Julie de Libran Pays Tribute to The Late Designer with Sonia Rykiel Spring/Summer 2017 Collection
The runway for Sonia Rykiel‘s spring/summer 2017 ready-to-wear collection presentation at Paris Fashion Week projected a powerful spirit that would have made the late designer proud. Rykiel, the founder of her eponymous fashion house, passed away in August at the age of 86, and a few days before this fashion week show, artistic director Julie de Libran showed Rykiel’s daughter Nathalie something she had been working on to honor the designer.
De Libran put together a tribute of 12 models to show on the runway at the beginning of the show; each model sported hair similar to that of Rykiel – who could forget that semi-wild mass of red hair? – as well as a three-quarter-sleeved sweater-unitard featuring one letter of the designer’s last name.
This acted as the intro of the Sonia Rykiel spring 2017 runway show, spelling out “Rykiel Forever,” as Vivaldi’s “Four Seasons” played in the background, as interpreted by Max Richter. All of this occurred before the show launched into the actual collection of clothes for spring/summer 2017.
“She said, ‘It’s not sad. It’s really beautiful,'” said de Libran on Nathalie’s reaction. That statement could not have been more genuine, as the display was a beautiful sentiment to the memory of the always-upbeat designer. Such could also be said about the rest of the show as well as the setup in general, which was interspersed with bits of memories from Rykiel’s life and career.
A video was set up at the beginning, which featured portraits and clips of the designer from the past years, highlighting her career. To finish out the memorial aspects of the fashion week presentation, de Libran concluded the show with a series of Rykiel’s striped ensembles, which walked as silver confetti popped in happy celebration. It was a truly beautiful way to commemorate the life and success of a designer who has passed.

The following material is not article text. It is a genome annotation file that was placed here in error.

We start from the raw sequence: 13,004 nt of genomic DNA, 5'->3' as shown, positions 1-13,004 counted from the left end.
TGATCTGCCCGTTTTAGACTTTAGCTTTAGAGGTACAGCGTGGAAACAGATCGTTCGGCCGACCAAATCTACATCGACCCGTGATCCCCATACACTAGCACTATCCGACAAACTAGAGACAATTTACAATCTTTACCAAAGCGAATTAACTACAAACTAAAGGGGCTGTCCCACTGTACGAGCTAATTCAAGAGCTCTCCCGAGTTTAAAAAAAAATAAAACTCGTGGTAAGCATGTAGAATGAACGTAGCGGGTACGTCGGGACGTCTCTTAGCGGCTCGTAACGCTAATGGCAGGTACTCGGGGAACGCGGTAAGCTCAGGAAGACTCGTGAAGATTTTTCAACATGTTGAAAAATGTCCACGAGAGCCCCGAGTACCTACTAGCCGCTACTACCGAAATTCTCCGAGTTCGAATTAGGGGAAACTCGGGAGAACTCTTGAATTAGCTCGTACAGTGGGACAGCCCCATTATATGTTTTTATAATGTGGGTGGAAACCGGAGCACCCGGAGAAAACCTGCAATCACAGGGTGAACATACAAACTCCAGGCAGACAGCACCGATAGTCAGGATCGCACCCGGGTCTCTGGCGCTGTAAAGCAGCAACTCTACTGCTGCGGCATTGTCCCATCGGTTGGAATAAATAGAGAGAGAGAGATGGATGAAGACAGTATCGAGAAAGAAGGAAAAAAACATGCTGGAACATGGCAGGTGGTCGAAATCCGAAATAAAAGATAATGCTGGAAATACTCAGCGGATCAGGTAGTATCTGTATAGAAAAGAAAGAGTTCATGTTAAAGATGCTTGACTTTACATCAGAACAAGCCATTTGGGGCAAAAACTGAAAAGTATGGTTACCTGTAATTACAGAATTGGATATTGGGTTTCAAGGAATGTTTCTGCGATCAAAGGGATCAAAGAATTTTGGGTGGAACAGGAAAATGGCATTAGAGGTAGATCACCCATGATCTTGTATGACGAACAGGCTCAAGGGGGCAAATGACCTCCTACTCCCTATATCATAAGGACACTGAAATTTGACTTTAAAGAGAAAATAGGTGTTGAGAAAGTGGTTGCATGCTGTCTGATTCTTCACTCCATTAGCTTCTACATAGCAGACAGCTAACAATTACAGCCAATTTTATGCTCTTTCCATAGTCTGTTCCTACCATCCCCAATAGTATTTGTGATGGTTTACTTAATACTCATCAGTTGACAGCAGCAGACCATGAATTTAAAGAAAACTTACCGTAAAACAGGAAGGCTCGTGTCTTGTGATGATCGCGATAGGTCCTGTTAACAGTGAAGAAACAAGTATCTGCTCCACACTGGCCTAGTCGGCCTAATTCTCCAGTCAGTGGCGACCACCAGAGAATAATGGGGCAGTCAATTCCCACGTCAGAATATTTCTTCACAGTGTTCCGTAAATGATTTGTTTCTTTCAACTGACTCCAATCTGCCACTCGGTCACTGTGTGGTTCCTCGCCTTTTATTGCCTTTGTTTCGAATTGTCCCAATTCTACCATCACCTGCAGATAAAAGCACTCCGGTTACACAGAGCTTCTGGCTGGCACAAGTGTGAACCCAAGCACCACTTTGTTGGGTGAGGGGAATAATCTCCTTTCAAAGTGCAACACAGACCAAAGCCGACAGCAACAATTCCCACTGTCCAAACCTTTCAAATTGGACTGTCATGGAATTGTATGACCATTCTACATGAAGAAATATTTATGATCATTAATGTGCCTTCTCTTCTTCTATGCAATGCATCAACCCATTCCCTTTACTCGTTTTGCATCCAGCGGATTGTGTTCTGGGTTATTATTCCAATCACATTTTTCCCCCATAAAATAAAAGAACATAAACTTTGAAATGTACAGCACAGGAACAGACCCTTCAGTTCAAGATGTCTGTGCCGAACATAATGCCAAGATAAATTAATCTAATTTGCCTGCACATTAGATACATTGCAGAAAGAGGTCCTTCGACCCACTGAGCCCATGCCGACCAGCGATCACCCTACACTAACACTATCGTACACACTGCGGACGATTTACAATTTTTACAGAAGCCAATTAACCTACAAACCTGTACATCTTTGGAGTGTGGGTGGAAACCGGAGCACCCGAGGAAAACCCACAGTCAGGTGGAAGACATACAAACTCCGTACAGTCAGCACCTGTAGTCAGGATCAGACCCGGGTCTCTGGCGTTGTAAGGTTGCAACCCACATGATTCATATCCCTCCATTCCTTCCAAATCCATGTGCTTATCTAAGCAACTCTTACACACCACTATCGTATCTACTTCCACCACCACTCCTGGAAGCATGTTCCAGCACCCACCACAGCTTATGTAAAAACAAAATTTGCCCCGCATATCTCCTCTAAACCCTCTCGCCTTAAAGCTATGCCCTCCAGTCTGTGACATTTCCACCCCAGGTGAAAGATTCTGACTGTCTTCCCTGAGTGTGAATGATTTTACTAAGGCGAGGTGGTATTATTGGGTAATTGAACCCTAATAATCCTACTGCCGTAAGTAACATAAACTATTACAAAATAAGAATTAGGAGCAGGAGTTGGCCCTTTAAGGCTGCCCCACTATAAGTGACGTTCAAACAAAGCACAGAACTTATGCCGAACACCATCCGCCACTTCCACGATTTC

The actual lineup held its own against the sentimental backdrop of the rest of the show and its atmosphere; de Libran was sure to stay within the house’s standard codes, but found ways to push in new ideas with a fresh execution. Most of the garments in the collection were oversized, and the color palette was, overall, cut and dry: blue, white, and olive, with some other complementary colors popping in here and there.
“Women today are so active, they need clothes that help them liberate them throughout their day,” said de Libran, regarding the volume use in the line. She was able to use this scale as a way to tell a story, based around the idea of using it within workwear.
She used the oversized silhouettes and created maritime styles, especially due to the color choices, which was a novel approach. We can expect for these pieces to be made slimmer when they go on sale, but there is no doubt the voluminous impact will not be lost in translation.
But then some of the pieces slimmed down, and the line got flirtier; by the end of the collection things were getting downright sexy with a couple of sheer black lace garments. In many of the slimmed down silhouettes, too, there were still oversized elements, as with long or puffed sleeves, in many cases.
All of this worked together to bring some of the beloved Sonia Rykiel attitude to the concept of the girl next door – and if we had a guess, the designer wouldn’t have wanted it done any other way.
Photos courtesy of Vogue